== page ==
Thursday, 8 September 2011

The Mother 3rd September 2011

Where did you see it? The Scoop, it was in a double bill with Around the World in Eighty Days

This was the more adult of two performances, based on Bertoit Brect's 1932 play and translated by Mark Ravenhill it follows the life of a proletarian mother, Pelegea Vlassova (Nicky Goldie) in early twentieth century, pre-Soviet Russiaand her journey (as part of the Dangerous Journeys Season, remember?) through hostility towards her literate son, Pavel (Alistair Hoyle) and his fellow factory workers life of political activism against the factory owners to eventuality becoming one of the leading members of the movement. In an effort to protect her son from Russia's overzealous police she hands out leaflets, though fails to understand why the police are so against what is written on them as she cannot read.

Her son, gets arrested, others are killed and along the way converts her new employer (she is forced to escape to country when the pigs get on to her) to the joys of communism and then attacks religion when her son is killed(her transformation from ignorant, hostile woman who doesn't have enough tea for her son's activists colleagues to bolshevik revolutionary all takes places in an hour and a half.Amazing Oh, and there are songs. Lots of songs. One reviewer, Scott Matthewman said it has this doesn't become Communism: The Musical . It does, in fact the musical element is so unnecessary I do wonder if they had to give Richard Norris, the compsoner, something to do.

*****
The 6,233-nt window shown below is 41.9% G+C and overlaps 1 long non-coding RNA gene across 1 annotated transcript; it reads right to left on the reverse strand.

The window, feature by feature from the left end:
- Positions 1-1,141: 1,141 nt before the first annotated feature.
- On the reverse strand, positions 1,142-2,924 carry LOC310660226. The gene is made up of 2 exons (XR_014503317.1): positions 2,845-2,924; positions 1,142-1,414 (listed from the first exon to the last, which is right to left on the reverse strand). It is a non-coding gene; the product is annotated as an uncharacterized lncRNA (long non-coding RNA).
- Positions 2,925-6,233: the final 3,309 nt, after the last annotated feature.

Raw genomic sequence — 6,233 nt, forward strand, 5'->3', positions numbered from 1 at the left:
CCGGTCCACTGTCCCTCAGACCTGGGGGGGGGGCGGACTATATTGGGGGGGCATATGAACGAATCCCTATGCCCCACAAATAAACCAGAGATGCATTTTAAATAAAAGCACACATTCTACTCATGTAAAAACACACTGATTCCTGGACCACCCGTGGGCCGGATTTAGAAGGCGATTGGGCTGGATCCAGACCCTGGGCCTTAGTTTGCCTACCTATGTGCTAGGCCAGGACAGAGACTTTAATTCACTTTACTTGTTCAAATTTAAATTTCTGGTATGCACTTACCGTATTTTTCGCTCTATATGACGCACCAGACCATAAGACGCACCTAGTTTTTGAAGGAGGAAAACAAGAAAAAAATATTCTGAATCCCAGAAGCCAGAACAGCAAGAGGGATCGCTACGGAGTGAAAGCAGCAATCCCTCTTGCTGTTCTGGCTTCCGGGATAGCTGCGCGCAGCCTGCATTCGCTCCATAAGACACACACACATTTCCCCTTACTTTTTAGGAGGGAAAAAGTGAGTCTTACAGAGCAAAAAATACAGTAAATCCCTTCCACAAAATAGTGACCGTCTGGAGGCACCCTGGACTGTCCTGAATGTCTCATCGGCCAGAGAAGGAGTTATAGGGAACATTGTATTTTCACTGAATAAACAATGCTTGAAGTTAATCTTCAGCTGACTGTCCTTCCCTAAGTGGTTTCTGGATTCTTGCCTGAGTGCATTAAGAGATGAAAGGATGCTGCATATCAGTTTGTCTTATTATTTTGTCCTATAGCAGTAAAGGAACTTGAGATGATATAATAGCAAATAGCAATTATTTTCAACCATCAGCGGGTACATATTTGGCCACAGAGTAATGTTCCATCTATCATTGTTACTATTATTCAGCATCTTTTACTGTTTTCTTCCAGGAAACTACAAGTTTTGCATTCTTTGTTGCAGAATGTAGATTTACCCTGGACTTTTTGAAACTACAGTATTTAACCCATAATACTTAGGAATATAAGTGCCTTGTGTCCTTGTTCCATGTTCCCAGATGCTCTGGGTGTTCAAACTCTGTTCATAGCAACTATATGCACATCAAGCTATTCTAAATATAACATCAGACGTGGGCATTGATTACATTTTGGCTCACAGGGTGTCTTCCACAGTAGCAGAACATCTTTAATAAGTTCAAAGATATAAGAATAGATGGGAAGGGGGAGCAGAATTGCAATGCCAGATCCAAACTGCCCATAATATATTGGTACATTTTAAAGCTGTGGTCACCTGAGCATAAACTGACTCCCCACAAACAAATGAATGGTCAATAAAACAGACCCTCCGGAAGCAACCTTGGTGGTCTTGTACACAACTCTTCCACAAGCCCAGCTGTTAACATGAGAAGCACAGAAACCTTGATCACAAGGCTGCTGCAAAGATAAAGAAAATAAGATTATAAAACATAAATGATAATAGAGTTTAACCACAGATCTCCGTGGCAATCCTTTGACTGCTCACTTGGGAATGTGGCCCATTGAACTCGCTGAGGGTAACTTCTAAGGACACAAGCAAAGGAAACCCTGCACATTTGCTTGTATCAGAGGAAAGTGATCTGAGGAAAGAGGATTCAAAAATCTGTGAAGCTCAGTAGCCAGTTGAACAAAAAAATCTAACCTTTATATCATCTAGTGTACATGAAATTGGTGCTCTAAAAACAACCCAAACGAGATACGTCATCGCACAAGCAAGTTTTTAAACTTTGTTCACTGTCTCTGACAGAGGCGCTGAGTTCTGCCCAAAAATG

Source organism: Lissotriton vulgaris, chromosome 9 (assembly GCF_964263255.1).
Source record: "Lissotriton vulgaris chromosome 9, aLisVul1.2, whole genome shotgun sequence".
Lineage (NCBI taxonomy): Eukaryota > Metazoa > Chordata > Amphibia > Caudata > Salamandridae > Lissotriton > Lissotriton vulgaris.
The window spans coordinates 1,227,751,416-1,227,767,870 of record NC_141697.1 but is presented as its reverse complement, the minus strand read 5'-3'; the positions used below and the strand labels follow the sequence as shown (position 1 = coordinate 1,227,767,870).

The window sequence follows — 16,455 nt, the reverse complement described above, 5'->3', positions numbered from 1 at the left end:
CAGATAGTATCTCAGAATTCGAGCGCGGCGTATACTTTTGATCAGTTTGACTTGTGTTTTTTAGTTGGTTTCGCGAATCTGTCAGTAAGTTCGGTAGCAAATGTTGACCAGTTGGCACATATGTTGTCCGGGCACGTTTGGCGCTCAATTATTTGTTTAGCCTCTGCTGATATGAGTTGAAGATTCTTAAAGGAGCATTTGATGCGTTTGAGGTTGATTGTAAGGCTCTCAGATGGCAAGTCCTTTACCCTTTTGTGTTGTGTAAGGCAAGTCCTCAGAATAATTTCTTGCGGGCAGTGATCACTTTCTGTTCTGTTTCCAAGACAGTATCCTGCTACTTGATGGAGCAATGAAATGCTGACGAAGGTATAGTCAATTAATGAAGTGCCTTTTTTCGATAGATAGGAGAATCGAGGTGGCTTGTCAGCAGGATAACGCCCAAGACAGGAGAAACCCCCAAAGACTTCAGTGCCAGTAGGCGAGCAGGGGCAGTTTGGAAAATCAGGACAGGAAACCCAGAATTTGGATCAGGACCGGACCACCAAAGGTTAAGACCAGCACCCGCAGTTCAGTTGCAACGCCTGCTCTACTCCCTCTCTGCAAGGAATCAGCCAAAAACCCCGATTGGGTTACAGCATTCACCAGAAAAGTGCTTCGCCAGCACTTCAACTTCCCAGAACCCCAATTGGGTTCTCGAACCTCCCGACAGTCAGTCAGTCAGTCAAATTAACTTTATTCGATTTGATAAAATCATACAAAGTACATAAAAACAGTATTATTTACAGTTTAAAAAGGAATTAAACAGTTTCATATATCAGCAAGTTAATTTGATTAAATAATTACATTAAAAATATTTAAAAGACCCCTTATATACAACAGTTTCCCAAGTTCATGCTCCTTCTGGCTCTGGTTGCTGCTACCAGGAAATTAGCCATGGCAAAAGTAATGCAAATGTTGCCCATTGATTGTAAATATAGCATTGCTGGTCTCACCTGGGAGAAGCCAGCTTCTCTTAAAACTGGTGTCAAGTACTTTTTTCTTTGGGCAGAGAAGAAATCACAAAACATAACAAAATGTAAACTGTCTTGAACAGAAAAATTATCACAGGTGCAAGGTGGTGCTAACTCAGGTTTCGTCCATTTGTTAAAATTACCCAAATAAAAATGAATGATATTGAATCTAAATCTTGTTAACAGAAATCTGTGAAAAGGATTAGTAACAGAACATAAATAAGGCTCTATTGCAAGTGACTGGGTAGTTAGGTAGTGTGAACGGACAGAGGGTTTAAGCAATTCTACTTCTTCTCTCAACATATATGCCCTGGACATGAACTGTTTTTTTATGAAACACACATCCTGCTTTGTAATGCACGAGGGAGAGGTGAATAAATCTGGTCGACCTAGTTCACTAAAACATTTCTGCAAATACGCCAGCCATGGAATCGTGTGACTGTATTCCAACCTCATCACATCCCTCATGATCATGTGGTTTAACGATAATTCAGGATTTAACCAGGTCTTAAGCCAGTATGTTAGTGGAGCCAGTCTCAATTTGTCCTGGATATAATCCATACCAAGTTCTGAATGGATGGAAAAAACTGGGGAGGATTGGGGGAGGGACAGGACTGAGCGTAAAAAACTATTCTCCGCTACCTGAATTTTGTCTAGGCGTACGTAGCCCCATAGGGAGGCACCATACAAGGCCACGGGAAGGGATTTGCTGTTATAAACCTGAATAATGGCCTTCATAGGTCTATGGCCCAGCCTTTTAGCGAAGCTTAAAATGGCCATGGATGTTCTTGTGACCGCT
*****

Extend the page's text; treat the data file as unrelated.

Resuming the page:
It would have worked okay as a straight play. I say okay because it isn't actually that good a play. Apparently it isn't performed that much *Harry Hill side look to camera* There's something totally believable about it but at the same time totally unreal, maybe because of all the songs. I didn't get the mothering instinct from the actress. I didn't feel like Pavel was her son, maybe a wayward nephew she was left in charge of. Even when he dies it feels like she wants to score some points against the Christians bothering her than grieve.

 I found the supporting cast far stronger in this than the lead but mainly I left feeling a bit 'meh' maybe because I know how the story ends and that when her beloved Bolsheviks win it isn't a happy ending.

No comments:

Post a Comment